Anders G. Nordby

Senior Systems Consultant at CGI

Tag Archives: .Net

Implementing a Persisted Queue in SQL

In the project I’m currently working with, we need to update products. The product IDs (which are strings of 20 characters or less), are all we need to store, but we want to handle these in the order we got them. We receive lists of products to update faster than we can possibly handle synchronously, but it is not important that they are updated immediately, so we agreed on implementing a queue.

First, I created a SQL database, with a single table:

CREATE TABLE [dbo].[Queue](
	[Id] [int] IDENTITY(1,1) NOT NULL,
	[ProductId] [varchar](20) NOT NULL
) ON [PRIMARY]

Next, I created two stored procedures, one for pushing items onto the queue, and one for retrieving them.

CREATE PROCEDURE [dbo].[PushToQueue]
	@productId varchar(20)
AS
BEGIN
	SET NOCOUNT ON;

	IF @productId IS NOT NULL AND @productId <> ''
		INSERT INTO queue (productId)
		SELECT @productId
		WHERE NOT EXISTS (SELECT ProductId FROM Queue WHERE ProductId = @productId)
END
CREATE PROCEDURE [dbo].[PopQueue]
	@productId varchar(20) out
AS
BEGIN
	SET NOCOUNT ON;
	BEGIN TRANSACTION

		SET @productId = (SELECT top 1 ProductId FROM [Queue] ORDER BY Id)

		IF @productId IS NOT NULL AND @productId <>''
			DELETE FROM [Queue] WHERE ProductId = @productId

	COMMIT
END

In C# I created a simple Queue class, which takes care of pushing/popping:

using System;
using System.Configuration;
using System.Data;
using System.Data.SqlClient;

namespace PimImageUpdateHelper
{
    public static class Queue
    {
        private static string ConnectionString =>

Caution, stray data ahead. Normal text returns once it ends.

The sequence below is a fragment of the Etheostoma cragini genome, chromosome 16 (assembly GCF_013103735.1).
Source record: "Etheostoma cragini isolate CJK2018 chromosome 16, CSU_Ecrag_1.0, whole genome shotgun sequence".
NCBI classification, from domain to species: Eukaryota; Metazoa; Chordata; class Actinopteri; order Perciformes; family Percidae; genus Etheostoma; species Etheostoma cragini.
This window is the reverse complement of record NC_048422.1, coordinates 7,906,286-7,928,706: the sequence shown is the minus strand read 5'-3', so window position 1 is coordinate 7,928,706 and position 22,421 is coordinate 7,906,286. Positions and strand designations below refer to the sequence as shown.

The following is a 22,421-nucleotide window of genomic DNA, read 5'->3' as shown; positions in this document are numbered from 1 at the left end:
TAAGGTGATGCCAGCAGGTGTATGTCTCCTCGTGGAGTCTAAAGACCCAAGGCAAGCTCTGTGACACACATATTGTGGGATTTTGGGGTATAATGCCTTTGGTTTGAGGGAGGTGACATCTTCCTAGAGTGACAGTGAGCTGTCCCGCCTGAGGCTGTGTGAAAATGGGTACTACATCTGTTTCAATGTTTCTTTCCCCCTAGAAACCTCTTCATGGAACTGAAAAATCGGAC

ConfigurationManager.ConnectionStrings["productQueue"].ToString();

        public static void Push(string productId)
        {
            using (var connection = new SqlConnection(ConnectionString))
            {
                connection.Open();

                const string commandText = "PushToQueue";
                var command = new SqlCommand(commandText, connection)
                {
                    CommandType = CommandType.StoredProcedure
                };

                var paramProductId = new SqlParameter("productId", SqlDbType.VarChar)
                {
                    Value = productId
                };

                command.Parameters.Add(paramProductId);
                command.ExecuteNonQuery();
            }
        }

        public static string Pop()
        {
            using (var connection = new SqlConnection(ConnectionString))
            {
                connection.Open();

                const string popText = "PopQueue";
                var popCommand = new SqlCommand(popText, connection)
                {
                    CommandType = CommandType.StoredProcedure
                };

                var popParameter = new SqlParameter("productId", SqlDbType.VarChar, 20)
                {
                    Direction = ParameterDirection.Output
                };

                popCommand.Parameters.Add(popParameter);
                popCommand.ExecuteNonQuery();

                return popParameter.Value.ToString();
            }
        }

        public static bool PopQueue(out string productId)
        {
            productId = Queue.Pop();
            return !string.IsNullOrEmpty(productId);
        }
    }
}

This makes the actual usage of the Queue reallly simple. For example, in a sceduled job that handles the product updates, the loop for going through the Queue simply looks like this:

string productId;
while (Queue.PopQueue(out productId))
{
	// Do stuff here...
}